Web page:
Rare Tree Kangaroo Seen On Skyrail

Skyrail News: April 2003

Skyrail's visitors were treated to an extra special sight last week when a young cassowary and a rare Lumholtz tree kangaroo were spotted at Skyrail's Barron Falls Station.

The Lumholtz, a rare tree climbing kangaroo native to Australia's World Heritage listed Tropical Rainforests, was sitting in a Black Wattle tree at Skyrail's Barron Falls mid-station with a young cassowary seen in the nearby forest.

The Lumholtz is a nocturnal animal so it was unusual for it to be out and about in the middle of the day, but Skyrail Ranger Robert Sharp said the tree kangaroo was quite relaxed and appeared to be enjoying the view.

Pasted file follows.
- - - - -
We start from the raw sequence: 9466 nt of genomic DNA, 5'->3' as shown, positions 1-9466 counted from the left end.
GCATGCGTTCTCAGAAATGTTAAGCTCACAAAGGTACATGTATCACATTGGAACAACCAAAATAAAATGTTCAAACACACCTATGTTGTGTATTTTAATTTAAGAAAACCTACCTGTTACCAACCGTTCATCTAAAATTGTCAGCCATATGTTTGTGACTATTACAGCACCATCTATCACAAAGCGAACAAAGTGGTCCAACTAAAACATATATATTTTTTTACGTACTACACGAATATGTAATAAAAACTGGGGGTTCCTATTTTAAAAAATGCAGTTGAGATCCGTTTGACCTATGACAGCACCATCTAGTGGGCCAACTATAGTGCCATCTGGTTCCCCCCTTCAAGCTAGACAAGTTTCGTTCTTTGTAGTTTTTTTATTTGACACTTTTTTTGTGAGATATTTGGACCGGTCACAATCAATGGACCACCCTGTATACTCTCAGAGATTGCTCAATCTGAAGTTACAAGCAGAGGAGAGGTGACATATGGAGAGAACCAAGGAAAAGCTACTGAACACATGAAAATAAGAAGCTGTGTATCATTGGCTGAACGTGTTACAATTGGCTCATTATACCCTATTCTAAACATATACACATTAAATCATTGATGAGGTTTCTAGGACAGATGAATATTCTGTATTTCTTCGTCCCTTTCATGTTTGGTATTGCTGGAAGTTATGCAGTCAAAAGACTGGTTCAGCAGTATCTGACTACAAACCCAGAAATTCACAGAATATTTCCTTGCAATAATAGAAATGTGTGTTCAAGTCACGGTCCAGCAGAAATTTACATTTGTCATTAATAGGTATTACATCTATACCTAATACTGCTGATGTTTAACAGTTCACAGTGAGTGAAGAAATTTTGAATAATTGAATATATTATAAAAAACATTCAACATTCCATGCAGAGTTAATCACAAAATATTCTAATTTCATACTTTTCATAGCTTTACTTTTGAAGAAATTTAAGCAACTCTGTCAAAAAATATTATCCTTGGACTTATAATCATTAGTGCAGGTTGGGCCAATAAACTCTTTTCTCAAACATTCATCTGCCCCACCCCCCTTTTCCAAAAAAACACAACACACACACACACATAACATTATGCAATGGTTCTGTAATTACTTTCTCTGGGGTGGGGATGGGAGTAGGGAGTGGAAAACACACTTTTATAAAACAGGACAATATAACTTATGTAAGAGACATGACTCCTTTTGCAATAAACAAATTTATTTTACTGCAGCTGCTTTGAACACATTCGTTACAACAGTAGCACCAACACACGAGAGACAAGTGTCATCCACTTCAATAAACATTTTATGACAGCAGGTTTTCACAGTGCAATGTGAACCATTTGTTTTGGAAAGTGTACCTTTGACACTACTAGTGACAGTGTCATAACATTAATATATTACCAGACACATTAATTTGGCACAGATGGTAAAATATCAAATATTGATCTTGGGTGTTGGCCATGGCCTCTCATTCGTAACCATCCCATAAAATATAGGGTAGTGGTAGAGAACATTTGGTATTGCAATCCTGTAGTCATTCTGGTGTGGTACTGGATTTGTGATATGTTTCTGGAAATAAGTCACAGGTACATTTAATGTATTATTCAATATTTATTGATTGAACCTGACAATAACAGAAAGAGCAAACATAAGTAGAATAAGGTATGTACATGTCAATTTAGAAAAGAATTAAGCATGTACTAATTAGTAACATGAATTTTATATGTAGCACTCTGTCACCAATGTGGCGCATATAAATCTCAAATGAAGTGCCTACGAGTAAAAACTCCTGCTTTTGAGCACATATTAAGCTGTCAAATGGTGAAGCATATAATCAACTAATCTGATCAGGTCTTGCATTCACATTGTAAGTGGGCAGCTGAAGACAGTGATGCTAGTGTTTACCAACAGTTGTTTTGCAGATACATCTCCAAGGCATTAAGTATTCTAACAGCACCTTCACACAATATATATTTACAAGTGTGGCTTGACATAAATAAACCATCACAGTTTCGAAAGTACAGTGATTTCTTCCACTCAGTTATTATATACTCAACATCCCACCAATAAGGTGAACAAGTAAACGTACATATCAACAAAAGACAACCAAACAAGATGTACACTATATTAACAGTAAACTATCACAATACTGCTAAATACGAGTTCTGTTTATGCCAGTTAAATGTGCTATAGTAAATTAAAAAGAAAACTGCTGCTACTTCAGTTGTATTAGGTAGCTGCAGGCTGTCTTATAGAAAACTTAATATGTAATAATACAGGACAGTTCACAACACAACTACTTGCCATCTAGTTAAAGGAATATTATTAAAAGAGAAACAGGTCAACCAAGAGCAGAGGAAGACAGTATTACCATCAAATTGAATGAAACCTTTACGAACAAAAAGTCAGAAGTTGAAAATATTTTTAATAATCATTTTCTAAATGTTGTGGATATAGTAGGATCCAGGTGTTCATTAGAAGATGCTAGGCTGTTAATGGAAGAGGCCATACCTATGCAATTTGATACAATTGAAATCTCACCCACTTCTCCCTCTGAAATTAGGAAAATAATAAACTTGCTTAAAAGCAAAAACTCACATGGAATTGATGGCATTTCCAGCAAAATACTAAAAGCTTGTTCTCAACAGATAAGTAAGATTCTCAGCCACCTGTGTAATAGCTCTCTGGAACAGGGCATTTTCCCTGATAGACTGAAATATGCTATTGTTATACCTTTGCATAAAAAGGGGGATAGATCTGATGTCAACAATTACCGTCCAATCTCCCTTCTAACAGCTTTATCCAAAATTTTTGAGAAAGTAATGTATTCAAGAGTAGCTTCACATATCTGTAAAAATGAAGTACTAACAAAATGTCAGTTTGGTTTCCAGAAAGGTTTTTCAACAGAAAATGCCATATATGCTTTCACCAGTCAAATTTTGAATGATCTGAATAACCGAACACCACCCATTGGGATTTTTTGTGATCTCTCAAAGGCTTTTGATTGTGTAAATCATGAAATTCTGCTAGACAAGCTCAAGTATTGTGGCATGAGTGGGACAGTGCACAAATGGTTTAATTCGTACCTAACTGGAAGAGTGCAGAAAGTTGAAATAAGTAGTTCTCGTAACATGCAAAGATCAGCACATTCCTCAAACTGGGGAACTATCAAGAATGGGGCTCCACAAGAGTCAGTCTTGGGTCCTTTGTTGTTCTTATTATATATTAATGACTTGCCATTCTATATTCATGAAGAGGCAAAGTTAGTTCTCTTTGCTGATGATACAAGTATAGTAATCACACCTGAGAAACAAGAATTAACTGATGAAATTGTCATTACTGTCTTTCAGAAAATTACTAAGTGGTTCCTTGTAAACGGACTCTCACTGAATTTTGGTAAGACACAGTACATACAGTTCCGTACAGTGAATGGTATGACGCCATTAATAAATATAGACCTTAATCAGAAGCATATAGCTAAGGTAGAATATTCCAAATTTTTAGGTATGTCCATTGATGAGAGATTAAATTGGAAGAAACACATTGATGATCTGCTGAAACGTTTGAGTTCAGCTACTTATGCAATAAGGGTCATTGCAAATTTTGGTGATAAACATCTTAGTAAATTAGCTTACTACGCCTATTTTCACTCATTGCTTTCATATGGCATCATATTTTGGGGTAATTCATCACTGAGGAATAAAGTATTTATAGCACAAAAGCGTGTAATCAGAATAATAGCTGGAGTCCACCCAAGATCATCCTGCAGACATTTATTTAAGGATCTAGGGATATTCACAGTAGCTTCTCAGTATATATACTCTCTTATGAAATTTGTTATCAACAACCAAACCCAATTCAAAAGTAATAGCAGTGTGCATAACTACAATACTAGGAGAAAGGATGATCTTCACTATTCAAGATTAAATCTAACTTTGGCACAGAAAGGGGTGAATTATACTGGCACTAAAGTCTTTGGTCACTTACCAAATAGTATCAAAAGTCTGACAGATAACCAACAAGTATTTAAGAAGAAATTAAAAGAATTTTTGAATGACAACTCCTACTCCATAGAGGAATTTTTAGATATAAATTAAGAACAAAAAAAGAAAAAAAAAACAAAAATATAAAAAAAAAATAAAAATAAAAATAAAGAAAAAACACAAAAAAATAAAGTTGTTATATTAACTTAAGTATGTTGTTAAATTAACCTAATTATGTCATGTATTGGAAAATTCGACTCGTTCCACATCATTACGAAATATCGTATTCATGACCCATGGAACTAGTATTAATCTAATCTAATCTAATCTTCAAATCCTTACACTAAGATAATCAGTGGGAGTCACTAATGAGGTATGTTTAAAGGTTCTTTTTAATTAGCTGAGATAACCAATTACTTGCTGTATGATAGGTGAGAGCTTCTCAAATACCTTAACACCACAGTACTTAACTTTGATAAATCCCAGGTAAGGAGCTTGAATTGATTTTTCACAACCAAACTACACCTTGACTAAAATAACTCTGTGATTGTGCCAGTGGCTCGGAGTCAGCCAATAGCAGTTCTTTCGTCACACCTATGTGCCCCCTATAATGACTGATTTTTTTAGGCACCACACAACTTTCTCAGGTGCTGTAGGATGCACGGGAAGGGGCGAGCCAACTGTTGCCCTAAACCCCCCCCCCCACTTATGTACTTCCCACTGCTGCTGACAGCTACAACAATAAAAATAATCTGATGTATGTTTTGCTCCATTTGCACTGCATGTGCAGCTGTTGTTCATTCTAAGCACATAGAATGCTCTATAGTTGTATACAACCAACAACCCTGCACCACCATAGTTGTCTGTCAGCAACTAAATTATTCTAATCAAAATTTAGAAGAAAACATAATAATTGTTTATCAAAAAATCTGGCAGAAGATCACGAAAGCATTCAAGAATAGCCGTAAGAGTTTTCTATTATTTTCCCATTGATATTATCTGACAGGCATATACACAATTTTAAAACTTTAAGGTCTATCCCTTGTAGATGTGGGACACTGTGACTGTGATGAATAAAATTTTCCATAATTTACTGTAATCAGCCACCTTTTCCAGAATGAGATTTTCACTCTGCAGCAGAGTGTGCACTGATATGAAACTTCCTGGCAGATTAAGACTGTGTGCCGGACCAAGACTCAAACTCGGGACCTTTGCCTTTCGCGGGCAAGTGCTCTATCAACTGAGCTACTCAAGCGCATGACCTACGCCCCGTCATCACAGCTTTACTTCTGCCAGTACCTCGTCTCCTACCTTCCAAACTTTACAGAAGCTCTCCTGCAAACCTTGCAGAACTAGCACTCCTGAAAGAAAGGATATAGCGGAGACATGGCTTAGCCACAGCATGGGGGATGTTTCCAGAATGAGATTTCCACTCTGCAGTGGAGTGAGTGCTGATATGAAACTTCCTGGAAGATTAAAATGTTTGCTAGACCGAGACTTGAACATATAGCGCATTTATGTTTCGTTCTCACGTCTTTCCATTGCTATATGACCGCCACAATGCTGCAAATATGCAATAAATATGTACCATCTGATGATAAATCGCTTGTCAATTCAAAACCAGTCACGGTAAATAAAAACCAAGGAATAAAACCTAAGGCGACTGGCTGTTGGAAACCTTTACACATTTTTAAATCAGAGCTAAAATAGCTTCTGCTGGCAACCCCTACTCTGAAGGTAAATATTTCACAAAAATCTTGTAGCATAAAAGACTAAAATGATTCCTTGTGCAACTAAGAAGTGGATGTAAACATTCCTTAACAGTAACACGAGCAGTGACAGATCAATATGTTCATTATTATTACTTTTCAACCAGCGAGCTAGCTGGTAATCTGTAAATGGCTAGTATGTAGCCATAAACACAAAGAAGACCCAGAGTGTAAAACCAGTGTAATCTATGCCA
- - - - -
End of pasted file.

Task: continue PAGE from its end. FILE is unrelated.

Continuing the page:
"The Lumholtz was sitting in the tree for about an hour and a half before it backed down, jumped off and headed into the forest," Mr Sharp said. "It was quite amazing really, we had a cassowary foraging in the nearby forest and quite a few Ulysses butterflies in the area; it was a beautiful moment in the rainforest."

The Lumholtz Tree Kangaroo is primarily a leaf eater and an efficient climber. Unique to the rainforest regions in Far North Queensland, the Lumholtz are classified as being rare and are the only kangaroos with independent hind leg movement.

Other animals seen by Skyrail's Rangers and guests recently include Musky Rat Kangaroos, Golden Orb Spiders and a variety of tree pythons.

Image courtesy of Wet Tropics Management Authority.

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